Need more proof? uBlock Origin is a free and open-source alternative which also maintains its own filter list. Here’s what they have to say:
Free. Open source. For users by users. No donations sought.
Without the preset lists of filters, this extension is nothing. So if ever you really do want to contribute something, think about the people working hard to maintain the filter lists you are using, which were made available to use by all for free.
I couldn’t have said it better myself.
It should be noted that uBlock Origin and uBlock are not the same thing. There was a fallout with the developers of the original uBlock, and the original coder Raymond Hill decided to make his own version, called uBlock Origin. Since then, the other partner Chris AlJoudi (who owns uBlock) has made some questionable decisions.
Long story short, use uBlock Origin, NOT uBlock. uBlock Origin has no association with uBlock.org.
Who decides what ads are acceptable anyways?
At first, eyeo themselves determined what ads were acceptable. Let’s see… a company blocks ads, takes payment to whitelist some ads, and gets full control over which ads are whitelisted. What could go wrong?
In 2017, they probably realized that this made them look either evil or stupid, so they invented the Acceptable Ads Committee.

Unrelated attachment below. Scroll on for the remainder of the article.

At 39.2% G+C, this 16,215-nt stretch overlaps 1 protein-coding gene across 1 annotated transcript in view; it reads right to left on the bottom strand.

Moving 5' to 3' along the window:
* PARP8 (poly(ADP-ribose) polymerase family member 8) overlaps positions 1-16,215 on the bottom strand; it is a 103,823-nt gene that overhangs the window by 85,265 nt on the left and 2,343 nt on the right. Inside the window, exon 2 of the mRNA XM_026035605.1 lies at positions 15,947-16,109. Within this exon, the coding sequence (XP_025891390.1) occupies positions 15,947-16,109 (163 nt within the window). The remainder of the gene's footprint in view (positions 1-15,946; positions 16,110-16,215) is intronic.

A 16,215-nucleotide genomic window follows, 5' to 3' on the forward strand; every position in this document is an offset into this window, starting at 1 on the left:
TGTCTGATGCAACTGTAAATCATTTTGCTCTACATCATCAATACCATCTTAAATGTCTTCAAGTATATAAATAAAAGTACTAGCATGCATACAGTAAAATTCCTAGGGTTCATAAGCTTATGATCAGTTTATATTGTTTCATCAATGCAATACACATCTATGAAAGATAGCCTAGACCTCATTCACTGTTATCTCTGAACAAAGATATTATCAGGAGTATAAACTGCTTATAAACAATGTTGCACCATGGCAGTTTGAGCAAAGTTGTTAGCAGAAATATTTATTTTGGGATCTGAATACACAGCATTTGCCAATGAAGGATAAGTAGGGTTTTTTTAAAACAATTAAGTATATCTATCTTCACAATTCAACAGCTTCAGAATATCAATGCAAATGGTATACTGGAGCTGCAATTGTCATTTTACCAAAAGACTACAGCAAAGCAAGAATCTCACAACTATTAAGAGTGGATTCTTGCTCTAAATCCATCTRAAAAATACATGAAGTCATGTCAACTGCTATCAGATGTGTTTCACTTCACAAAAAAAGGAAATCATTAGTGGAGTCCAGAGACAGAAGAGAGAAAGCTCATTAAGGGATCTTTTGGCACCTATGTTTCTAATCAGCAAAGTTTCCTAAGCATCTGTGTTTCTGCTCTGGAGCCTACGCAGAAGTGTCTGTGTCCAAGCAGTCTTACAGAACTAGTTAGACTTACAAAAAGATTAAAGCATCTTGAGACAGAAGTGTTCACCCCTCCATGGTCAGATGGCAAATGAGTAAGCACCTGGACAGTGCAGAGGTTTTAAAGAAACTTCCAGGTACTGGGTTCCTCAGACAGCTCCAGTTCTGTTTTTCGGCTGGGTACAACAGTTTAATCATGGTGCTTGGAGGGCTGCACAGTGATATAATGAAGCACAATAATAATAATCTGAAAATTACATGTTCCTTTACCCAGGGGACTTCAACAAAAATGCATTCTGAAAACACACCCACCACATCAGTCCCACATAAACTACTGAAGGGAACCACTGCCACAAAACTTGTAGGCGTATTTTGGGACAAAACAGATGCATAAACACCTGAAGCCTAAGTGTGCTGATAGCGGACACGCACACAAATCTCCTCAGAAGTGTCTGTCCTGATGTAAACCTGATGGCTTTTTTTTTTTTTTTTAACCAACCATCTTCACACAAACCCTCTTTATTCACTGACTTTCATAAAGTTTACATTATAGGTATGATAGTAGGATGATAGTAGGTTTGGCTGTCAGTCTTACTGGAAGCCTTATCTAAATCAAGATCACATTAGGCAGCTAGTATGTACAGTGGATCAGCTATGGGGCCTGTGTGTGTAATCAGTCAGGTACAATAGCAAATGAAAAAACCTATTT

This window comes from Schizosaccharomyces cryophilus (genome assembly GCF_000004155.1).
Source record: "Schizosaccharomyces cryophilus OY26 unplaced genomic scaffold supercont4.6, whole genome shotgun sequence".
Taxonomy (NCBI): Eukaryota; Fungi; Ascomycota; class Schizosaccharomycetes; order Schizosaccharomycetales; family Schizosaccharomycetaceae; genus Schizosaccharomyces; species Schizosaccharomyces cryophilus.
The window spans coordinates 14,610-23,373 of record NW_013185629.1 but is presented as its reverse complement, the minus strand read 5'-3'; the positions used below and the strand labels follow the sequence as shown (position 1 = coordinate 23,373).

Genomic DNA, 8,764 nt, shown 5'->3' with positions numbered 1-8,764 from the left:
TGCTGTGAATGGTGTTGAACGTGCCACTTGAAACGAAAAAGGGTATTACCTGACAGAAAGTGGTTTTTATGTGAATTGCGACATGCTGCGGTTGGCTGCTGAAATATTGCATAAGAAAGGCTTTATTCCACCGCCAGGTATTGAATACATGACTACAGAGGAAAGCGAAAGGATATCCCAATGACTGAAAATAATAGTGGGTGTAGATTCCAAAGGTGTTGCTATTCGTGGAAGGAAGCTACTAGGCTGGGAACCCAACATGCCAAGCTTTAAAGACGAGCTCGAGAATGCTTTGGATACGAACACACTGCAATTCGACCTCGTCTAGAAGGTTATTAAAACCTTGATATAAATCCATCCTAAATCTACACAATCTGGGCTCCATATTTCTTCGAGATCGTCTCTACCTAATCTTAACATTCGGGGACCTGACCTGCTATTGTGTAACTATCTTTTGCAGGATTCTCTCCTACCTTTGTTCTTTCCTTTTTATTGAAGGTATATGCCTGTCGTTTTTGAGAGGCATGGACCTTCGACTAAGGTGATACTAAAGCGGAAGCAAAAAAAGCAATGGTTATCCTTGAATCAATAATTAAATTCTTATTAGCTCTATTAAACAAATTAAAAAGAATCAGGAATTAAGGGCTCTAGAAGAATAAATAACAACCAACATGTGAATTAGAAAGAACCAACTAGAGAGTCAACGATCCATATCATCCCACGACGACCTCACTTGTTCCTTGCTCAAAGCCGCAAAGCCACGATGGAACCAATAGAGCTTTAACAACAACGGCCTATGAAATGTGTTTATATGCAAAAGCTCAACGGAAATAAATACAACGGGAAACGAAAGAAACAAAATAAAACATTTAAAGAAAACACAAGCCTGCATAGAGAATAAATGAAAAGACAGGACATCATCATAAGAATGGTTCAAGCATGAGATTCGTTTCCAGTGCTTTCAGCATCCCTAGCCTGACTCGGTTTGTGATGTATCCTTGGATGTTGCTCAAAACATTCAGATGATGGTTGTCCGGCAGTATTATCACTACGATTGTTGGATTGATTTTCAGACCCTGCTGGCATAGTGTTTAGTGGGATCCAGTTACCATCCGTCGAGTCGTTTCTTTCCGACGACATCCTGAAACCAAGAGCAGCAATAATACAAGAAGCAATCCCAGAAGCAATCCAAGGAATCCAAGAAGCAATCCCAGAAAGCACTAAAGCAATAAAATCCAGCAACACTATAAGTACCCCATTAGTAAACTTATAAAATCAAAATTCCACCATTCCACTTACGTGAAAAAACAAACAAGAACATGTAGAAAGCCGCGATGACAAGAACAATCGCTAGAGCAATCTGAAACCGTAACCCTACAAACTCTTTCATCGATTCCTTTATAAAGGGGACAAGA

Who sits on this committee? I thought you’d never ask. As of 2018, the committee is comprised of:
- 3 advertisers
- 15 ad tech agencies
- 5 ad agencies
- 5 publishers and content creators
- 2 creative agents
- 4 researchers and academics
- 1 user agent
- 4 digital rights organizations
- 2 users
It seems like they’re actually trying here with the inclusion of some user advocates, but the imbalance is obvious. Let’s count those up:
- 23 advertisers
- 11 somewhat neutral entities
- 7 user advocates
So what are the results?
Over on the Adblock Plus forums, there are many user complaints about intrusive ads which have been whitelisted. Here’s a user-provided screenshot of some “acceptable ads” that made it through the program:
Do those look acceptable to you?
It’s about more than the annoyance
Seeing an annoying ad here or there is, well, annoying. Especially when the ad blocker is being paid to sort them out.
But much worse things have happened as a result of online advertising.
In 2016, Forbes served advertisements containing malware on its website.